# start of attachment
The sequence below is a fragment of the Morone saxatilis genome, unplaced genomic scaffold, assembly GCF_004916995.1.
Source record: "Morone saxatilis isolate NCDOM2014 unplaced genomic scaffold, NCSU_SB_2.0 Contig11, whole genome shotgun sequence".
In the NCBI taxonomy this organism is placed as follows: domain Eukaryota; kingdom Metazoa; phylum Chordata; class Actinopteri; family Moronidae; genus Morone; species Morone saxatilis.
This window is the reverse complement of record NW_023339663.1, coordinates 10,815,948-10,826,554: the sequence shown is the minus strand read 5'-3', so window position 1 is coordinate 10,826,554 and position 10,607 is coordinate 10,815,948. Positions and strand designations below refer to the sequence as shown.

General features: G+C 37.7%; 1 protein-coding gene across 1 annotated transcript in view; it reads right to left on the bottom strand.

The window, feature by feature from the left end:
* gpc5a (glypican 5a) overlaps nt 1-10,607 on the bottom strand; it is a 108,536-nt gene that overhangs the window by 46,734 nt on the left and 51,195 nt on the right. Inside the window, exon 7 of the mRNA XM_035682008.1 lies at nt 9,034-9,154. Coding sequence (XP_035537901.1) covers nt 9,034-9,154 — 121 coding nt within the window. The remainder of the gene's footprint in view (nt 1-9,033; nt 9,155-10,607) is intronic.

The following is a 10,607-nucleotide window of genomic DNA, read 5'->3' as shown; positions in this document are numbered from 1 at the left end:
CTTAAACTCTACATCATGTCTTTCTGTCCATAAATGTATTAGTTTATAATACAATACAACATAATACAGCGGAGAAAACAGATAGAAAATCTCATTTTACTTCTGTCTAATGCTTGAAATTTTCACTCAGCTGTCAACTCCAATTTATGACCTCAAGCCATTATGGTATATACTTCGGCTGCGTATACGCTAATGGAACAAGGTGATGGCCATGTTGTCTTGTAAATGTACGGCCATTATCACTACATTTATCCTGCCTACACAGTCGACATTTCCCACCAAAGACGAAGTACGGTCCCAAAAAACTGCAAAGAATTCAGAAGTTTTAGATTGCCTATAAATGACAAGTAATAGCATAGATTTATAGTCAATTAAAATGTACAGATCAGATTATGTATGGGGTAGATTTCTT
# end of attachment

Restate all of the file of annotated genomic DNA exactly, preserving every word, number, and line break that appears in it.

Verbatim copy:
The sequence below is a fragment of the Morone saxatilis genome, unplaced genomic scaffold, assembly GCF_004916995.1.
Source record: "Morone saxatilis isolate NCDOM2014 unplaced genomic scaffold, NCSU_SB_2.0 Contig11, whole genome shotgun sequence".
In the NCBI taxonomy this organism is placed as follows: domain Eukaryota; kingdom Metazoa; phylum Chordata; class Actinopteri; family Moronidae; genus Morone; species Morone saxatilis.
This window is the reverse complement of record NW_023339663.1, coordinates 10,815,948-10,826,554: the sequence shown is the minus strand read 5'-3', so window position 1 is coordinate 10,826,554 and position 10,607 is coordinate 10,815,948. Positions and strand designations below refer to the sequence as shown.

General features: G+C 37.7%; 1 protein-coding gene across 1 annotated transcript in view; it reads right to left on the bottom strand.

The window, feature by feature from the left end:
* gpc5a (glypican 5a) overlaps nt 1-10,607 on the bottom strand; it is a 108,536-nt gene that overhangs the window by 46,734 nt on the left and 51,195 nt on the right. Inside the window, exon 7 of the mRNA XM_035682008.1 lies at nt 9,034-9,154. Coding sequence (XP_035537901.1) covers nt 9,034-9,154 — 121 coding nt within the window. The remainder of the gene's footprint in view (nt 1-9,033; nt 9,155-10,607) is intronic.

The following is a 10,607-nucleotide window of genomic DNA, read 5'->3' as shown; positions in this document are numbered from 1 at the left end:
CTTAAACTCTACATCATGTCTTTCTGTCCATAAATGTATTAGTTTATAATACAATACAACATAATACAGCGGAGAAAACAGATAGAAAATCTCATTTTACTTCTGTCTAATGCTTGAAATTTTCACTCAGCTGTCAACTCCAATTTATGACCTCAAGCCATTATGGTATATACTTCGGCTGCGTATACGCTAATGGAACAAGGTGATGGCCATGTTGTCTTGTAAATGTACGGCCATTATCACTACATTTATCCTGCCTACACAGTCGACATTTCCCACCAAAGACGAAGTACGGTCCCAAAAAACTGCAAAGAATTCAGAAGTTTTAGATTGCCTATAAATGACAAGTAATAGCATAGATTTATAGTCAATTAAAATGTACAGATCAGATTATGTATGGGGTAGATTTCTT